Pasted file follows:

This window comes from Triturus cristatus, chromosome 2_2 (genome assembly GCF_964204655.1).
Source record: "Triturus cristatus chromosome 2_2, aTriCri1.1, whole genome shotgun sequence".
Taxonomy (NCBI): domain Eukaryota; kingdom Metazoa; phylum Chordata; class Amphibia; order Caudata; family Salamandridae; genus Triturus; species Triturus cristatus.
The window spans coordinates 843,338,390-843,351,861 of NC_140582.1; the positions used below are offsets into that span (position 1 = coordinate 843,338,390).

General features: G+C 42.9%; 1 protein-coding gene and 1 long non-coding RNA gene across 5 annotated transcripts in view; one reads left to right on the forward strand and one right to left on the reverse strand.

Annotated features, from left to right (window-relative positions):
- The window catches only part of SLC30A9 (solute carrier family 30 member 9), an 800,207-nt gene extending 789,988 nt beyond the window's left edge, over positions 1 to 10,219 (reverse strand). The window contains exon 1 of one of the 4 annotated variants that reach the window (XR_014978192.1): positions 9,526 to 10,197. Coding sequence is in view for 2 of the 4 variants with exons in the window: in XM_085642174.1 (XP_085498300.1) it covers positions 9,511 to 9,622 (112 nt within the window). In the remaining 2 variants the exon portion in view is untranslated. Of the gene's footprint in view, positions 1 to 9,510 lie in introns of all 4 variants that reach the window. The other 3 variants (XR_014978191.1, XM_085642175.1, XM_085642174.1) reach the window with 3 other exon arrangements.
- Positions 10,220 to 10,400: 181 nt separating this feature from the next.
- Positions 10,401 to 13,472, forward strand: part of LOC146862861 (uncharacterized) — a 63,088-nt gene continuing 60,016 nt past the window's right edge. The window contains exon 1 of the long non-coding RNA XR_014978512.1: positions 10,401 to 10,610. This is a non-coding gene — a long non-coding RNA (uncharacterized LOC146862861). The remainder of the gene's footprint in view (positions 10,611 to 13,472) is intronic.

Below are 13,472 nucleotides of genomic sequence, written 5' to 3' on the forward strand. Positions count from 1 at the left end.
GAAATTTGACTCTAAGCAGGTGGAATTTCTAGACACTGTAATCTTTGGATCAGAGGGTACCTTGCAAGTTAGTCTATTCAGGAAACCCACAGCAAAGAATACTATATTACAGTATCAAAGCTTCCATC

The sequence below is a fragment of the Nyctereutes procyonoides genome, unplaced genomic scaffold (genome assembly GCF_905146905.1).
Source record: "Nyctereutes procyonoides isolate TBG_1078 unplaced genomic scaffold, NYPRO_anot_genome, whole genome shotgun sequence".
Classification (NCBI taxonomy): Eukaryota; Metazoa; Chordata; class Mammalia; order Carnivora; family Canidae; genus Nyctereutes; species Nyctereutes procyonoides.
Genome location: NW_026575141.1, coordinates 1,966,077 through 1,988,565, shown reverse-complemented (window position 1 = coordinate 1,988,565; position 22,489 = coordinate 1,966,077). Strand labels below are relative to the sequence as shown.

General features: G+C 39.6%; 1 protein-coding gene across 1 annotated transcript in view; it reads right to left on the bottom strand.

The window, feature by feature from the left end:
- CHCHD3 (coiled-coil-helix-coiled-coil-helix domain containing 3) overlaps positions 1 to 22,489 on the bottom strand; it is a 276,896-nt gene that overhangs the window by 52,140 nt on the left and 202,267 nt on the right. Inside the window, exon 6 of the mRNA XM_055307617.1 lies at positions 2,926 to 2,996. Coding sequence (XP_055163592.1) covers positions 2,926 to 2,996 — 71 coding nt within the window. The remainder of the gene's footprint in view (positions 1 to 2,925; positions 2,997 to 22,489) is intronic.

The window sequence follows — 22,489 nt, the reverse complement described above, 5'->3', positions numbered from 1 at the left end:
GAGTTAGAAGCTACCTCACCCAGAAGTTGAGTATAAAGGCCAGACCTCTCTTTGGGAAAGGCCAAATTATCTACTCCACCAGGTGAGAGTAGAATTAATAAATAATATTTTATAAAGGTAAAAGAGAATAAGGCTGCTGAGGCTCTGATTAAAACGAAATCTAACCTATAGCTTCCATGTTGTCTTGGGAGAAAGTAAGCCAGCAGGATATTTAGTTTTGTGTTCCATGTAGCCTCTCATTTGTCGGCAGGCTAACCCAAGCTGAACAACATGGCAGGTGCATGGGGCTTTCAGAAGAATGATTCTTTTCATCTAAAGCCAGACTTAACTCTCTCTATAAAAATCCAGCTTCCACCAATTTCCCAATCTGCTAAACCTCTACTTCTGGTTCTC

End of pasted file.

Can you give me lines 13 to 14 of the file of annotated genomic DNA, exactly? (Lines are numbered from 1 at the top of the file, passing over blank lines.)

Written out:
Source record: "Nyctereutes procyonoides isolate TBG_1078 unplaced genomic scaffold, NYPRO_anot_genome, whole genome shotgun sequence".
Classification (NCBI taxonomy): Eukaryota; Metazoa; Chordata; class Mammalia; order Carnivora; family Canidae; genus Nyctereutes; species Nyctereutes procyonoides.